Since antibiotics came into common medical practice in the late 1940s, they have eradicated countless bacterial infections that used to routinely kill people long before they reached old age. They are indeed wonder drugs. But today, antibiotic resistance — a weakening of these drugs’ power to do away with harmful bacteria and eliminate sometimes deadly infections — is more and more becoming a threat not only to human health but also the health of our pets.
One trigger for antibiotic resistance is the overuse of these drugs. They are sometimes prescribed when the cause of an illness is not bacterial but something else. That gives bacteria lurking in the environment a chance to become desensitized to the drugs, so to speak. In multiplying quickly, as they do, they become stronger through genetic mutations and more able to resist the antibiotic’s ability to shut down their reproduction and effectively kill them off. That, literally, is antibiotic resistance.
Another way in which antibiotics might be overused is via prescriptions for a couple of weeks’ worth of pills when just several days on the drugs might do the trick. Again, the bacteria mutate so they can reproduce unimpeded.
What does this have to do with our dogs? The answer is that what applies to people applies to them. Because dogs get infections from the same or similar bacteria that make people sick, they get the same, or similar, antibiotics that our doctors prescribe for us. Add in the fact that these antibiotics can be over-prescribed for both humans and dogs, and the problem of antibiotic-resistant bacteria is compounded.
But there’s more. It looks like dogs and people living in close proximity, as we do with our pets, only ups the chances for both species to be affected by antibiotic resistance when anyone, or any dog, in the household takes one of these drugs. It makes sense. If bacteria are able to become resistant to a drug’s effects in one species, those same bacteria would be able to resist the drug in a species that lived under the same roof.
Case studies have shown just that, says Annie Wayne, DVM, MPH, DACVECC, a clinical assistant professor at Tufts’ Cummings School of Veterinary Medicine. “But we don’t have an overall picture of how prevalent the sharing of resistant infections is between people and their dogs,” she comments.
That’s why Dr. Wayne and her Tufts colleague, Claire Fellman, DVM, PhD, DACVIM, DACVCP, a veterinary pharmacologist, have begun collaborating with the Infection Control Team at Tufts Medical School to look at the situation in a systematic way. In a small pilot study, they looked at several dogs of varying breeds and an adult in each dog’s household who was particularly close to their pet — the ones who would be most likely to be licked by their dog or who would have picked up their dog’s poop on walks and thus the most likely to experience a sharing of bacteria.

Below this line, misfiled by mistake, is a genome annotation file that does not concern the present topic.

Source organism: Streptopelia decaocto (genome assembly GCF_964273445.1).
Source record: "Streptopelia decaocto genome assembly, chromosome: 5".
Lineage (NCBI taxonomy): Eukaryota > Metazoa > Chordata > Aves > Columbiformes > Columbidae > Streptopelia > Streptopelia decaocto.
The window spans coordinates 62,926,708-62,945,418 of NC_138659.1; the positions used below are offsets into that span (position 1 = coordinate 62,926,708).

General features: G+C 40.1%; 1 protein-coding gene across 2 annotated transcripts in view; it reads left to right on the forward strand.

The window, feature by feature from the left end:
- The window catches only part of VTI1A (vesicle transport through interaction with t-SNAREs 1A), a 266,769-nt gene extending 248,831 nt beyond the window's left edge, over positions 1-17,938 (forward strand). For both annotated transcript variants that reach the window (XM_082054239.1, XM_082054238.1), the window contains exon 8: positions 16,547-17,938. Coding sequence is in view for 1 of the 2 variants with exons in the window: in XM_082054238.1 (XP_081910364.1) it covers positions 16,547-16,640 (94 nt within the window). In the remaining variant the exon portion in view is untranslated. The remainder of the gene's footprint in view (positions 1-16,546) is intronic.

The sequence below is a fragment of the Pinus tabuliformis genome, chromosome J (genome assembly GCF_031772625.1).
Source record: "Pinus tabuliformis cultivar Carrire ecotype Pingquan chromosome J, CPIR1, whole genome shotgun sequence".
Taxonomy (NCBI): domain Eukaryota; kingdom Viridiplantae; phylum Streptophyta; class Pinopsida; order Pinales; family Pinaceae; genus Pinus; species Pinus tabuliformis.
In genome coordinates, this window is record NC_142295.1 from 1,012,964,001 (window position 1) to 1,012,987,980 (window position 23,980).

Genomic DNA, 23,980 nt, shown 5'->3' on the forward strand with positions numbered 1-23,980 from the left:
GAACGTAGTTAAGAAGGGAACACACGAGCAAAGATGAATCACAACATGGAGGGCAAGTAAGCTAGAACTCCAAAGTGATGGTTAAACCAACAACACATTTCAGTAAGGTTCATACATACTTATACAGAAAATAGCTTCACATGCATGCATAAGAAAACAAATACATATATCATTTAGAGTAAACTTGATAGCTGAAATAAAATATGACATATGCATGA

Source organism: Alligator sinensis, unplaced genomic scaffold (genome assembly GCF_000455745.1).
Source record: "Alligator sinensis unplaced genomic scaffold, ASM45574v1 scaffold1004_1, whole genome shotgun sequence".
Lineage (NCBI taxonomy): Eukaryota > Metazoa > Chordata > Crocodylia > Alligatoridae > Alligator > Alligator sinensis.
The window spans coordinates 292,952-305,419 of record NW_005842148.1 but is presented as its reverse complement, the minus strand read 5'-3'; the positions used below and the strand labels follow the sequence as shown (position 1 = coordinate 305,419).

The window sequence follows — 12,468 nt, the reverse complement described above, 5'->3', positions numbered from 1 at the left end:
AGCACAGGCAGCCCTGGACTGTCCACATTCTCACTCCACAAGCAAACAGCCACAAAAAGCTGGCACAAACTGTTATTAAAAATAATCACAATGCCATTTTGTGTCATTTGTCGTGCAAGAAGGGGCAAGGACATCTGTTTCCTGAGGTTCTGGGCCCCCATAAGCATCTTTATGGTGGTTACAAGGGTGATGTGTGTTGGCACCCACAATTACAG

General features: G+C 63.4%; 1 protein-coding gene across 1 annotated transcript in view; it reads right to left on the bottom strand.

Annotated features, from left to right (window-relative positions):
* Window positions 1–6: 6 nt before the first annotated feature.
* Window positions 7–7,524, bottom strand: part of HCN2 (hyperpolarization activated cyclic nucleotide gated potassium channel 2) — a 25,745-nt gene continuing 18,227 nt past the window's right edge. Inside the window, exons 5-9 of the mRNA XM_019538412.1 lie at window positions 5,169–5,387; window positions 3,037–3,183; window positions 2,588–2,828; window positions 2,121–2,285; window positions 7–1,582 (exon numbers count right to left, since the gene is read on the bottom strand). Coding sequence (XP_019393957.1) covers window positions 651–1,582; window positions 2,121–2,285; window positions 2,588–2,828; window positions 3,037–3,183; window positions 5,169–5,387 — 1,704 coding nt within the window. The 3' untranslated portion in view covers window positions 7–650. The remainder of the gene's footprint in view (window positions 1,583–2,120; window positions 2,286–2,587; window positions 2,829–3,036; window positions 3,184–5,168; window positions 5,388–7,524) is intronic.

Each dog had a bacterial infection and was treated with an antibiotic for two weeks — either Clavamox (which contains amoxicillin, commonly
given to people) or Baytril (enrofloxacin), a fluoroquinolone in the same class as ciprofloxacin, which is a frequently prescribed antibiotic in humans. Clavamox and Baytril are two of the most commonly prescribed antibiotics for dogs. At the beginning of the antibiotic regimen and the end, stool samples were collected from both the dogs and their people.
Those samples will now be analyzed to see if bacteria containing certain markers of resistance live in canine-human pairs — and also to see whether these markers increased in both species from the beginning of the two-week course of antibiotics to the end. If, as the veterinary researchers hypothesize, that turns out to be the case, larger studies with more dog-human pairs will be organized.
If going forward it does turn out that antibiotic-resistant bacteria routinely move from dogs to people when the dogs are administered these drugs, it would have public health implications. Perhaps shorter courses of antibiotics would have less of a negative impact. A lot of studies are showing that for people, shorter courses of antibiotics are just as effective for knocking out bacterial infections as longer ones, Dr. Wayne says, even for very serious bacterial infections like sepsis.
“In veterinary literature,” she notes, “that kind of information doesn’t exist yet. In fact, there are not a lot of specific guidelines in small animal medicine” for how long a course of antibiotics should be. “For food animals, yes,” she remarks. “But not for pets. We need to have better antimicrobial stewardship in small animal medicine, and this study might be one small contribution to how to start to think about it.”